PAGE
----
BrainI educate myself about supplements and nutrition, about stress reduction practices, about pain management.  My interests are broad and turn up all kinds of recommendations for taking care of everything from head to toe:  hair care, tooth care, soothing aching muscles in the neck and back, allergies, vision improvement, acupressure for wrinkle reduction and prevention, yoga postures, meditation variations, digestion issues, sleep habits, cellulite and lymph drainage, weight management, posture and so on.

Not everybody knows this stuff, so my friends and clients come to me for advice when they have a self-care question, and I readily help them.  If I don’t have an answer off the top of my head, I can usually find one fairly quickly. 

But even if you’re already doing all of this, here’s the one way you may be sabotaging yourself without even realizing it….lack of sleep.  This topic keeps coming up in the media and among my clients.  We aren’t sleeping very well, most of us. And not for lack of trying.

These are the things I have found most important for my own sleep recovery.

Limit caffeine.  Most researchers recommend not consuming caffeine after about 3 p.m.  That’s way too liberal a limit for me.  I’ve tried stopping with just one cup in the morning, but even that amount disrupts my sleep.  Some people are extra-sensitive to caffeine, and if that’s you, you’ll do yourself a world of good by finding an alternative you like.

Limit alcohol.  I’m not saying you should stay away completely (I am Italian, after all!) but one glass of wine with dinner a few times a week is a far cry from two or three drinks every single night.  This caution is especially important if you find yourself waking up in the middle of the night unable to go back to sleep.

Hormone levels.  It’s important to know what your levels are of these three especially—cortisol, progesterone, and insulin—as too much cortisol, too little progesterone, and surges of insulin will all affect sleep.  Working with a holistic doctor may be necessary if simple lifestyle changes involving supplements, botanicals, exercise, and/or mindfulness don’t even things out. Bioidentical hormone replacement is an option for those of us with low progesterone.  I’ve heard that pomegranate extract is also good, but I haven’t tried it yet.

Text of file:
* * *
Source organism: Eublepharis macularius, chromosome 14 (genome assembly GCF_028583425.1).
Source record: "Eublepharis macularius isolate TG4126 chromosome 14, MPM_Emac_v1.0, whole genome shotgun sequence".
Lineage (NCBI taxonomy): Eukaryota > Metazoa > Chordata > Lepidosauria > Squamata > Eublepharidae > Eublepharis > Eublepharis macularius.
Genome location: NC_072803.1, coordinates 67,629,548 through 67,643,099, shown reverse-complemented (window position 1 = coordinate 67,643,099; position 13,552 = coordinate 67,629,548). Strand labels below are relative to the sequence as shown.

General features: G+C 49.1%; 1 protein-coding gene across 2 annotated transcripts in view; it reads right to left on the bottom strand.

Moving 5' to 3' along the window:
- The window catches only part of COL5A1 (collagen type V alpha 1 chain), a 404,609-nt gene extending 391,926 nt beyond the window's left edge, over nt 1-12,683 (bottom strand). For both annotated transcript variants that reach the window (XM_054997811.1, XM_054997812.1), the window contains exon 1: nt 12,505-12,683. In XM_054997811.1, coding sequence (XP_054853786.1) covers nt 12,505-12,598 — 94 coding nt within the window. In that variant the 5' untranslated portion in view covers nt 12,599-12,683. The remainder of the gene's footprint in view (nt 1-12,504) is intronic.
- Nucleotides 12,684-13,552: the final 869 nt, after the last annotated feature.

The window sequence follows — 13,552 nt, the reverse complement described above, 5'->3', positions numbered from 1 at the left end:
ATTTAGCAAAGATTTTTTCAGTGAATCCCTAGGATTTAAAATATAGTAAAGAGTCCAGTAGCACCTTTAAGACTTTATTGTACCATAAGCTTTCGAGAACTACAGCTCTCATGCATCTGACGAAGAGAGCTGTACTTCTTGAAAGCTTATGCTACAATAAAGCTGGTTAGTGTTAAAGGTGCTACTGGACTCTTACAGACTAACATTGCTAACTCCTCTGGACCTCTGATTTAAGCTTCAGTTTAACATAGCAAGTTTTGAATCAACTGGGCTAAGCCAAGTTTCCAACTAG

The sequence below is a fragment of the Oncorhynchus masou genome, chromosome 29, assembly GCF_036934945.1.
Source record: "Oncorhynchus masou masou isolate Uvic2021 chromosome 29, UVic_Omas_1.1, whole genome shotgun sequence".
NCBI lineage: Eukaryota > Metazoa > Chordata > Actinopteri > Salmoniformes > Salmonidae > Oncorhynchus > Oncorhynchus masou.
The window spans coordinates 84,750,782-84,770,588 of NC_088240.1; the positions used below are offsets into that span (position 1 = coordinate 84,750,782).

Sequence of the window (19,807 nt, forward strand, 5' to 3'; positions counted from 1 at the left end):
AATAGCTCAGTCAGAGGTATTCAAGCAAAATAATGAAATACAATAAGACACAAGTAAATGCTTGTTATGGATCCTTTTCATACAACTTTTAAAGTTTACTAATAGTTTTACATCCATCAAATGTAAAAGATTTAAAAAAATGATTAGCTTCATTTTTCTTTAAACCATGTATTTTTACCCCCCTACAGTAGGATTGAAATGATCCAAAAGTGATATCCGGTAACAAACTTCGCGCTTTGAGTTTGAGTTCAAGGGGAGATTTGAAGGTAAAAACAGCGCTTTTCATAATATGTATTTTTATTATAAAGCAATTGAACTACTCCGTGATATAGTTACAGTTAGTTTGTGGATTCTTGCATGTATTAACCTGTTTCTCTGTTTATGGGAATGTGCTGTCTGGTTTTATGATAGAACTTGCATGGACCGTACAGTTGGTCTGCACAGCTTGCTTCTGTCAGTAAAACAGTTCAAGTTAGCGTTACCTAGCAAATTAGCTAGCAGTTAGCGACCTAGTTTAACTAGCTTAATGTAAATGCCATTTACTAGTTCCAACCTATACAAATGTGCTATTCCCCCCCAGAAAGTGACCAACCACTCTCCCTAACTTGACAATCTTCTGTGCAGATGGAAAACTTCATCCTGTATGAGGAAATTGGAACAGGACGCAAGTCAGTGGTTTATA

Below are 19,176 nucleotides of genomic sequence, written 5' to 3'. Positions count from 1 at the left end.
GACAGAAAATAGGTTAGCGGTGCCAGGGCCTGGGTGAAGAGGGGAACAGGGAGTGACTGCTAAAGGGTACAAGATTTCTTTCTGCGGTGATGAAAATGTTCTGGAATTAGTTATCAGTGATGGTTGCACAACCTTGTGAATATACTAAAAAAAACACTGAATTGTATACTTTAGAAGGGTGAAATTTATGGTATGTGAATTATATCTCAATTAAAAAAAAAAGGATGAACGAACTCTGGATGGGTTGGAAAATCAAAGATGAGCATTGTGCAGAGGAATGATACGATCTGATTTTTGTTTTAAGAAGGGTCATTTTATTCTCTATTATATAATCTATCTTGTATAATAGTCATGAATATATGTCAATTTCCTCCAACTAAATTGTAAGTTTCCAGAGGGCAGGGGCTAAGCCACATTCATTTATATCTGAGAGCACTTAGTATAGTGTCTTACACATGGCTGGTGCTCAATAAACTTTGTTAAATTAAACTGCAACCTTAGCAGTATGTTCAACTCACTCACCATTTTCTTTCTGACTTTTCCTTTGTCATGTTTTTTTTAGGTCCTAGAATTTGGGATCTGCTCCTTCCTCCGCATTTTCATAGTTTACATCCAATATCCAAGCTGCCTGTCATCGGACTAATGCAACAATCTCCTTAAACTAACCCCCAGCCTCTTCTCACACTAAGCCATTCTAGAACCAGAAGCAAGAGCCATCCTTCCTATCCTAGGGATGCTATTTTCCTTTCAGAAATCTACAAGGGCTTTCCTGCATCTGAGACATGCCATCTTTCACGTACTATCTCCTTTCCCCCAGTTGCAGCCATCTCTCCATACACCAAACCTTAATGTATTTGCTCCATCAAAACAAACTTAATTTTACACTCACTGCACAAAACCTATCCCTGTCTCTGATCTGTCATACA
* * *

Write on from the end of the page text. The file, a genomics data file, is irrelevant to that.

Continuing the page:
Supplementation.  You will often see certain supplements recommended to help sleep, namely melatonin or valerian.  You should be aware that melatonin supplements often come in dosages far in excess of what you’d actually benefit from (.3 to 1mg will do).  And both melatonin and valerian can sometimes be problematic as some people (myself included) respond in a contrary manner and become wired instead of relaxed.  By the way, you should only use melatonin under a doctor’s supervision.

The thing that works best for me is supplementing with about 400-500 mg of magnesium citrate (or other chelated form—not magnesium oxide) right before bed.  Magnesium relaxes the muscles of the body very nicely and helps deactivate adrenaline so your brain settles down.  Most Americans are deficient in this mineral and would benefit from supplementing.  You can also get more of this vital mineral from dark, leafy greens, beans, nuts, avocados and garlic.

Turn off the devices.  That includes the TV, the computer, the tablet, the cellphone and any other device that is backlit with blue light.  These interfere with natural melatonin production and confuse our biorhythms so our bodies don’t realize it’s time to go to sleep.  It’s generally recommended to go screen-free an hour or two before you hit the mattress.